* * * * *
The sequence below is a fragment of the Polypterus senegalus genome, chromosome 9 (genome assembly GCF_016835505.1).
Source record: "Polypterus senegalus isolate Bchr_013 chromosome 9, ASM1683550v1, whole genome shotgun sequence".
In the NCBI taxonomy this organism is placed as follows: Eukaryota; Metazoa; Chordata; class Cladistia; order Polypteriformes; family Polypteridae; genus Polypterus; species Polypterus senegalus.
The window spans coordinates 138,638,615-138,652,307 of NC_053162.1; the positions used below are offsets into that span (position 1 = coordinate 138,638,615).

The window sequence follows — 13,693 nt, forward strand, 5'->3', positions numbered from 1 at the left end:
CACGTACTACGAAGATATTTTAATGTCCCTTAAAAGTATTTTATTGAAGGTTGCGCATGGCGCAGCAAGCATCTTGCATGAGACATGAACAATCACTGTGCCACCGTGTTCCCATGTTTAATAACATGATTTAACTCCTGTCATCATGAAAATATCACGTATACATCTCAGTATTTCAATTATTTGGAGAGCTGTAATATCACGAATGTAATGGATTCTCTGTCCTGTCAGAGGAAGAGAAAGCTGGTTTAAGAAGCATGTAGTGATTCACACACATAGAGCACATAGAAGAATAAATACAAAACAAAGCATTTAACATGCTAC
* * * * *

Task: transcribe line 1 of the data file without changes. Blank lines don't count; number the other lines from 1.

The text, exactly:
The sequence below is a fragment of the Polypterus senegalus genome, chromosome 9 (genome assembly GCF_016835505.1).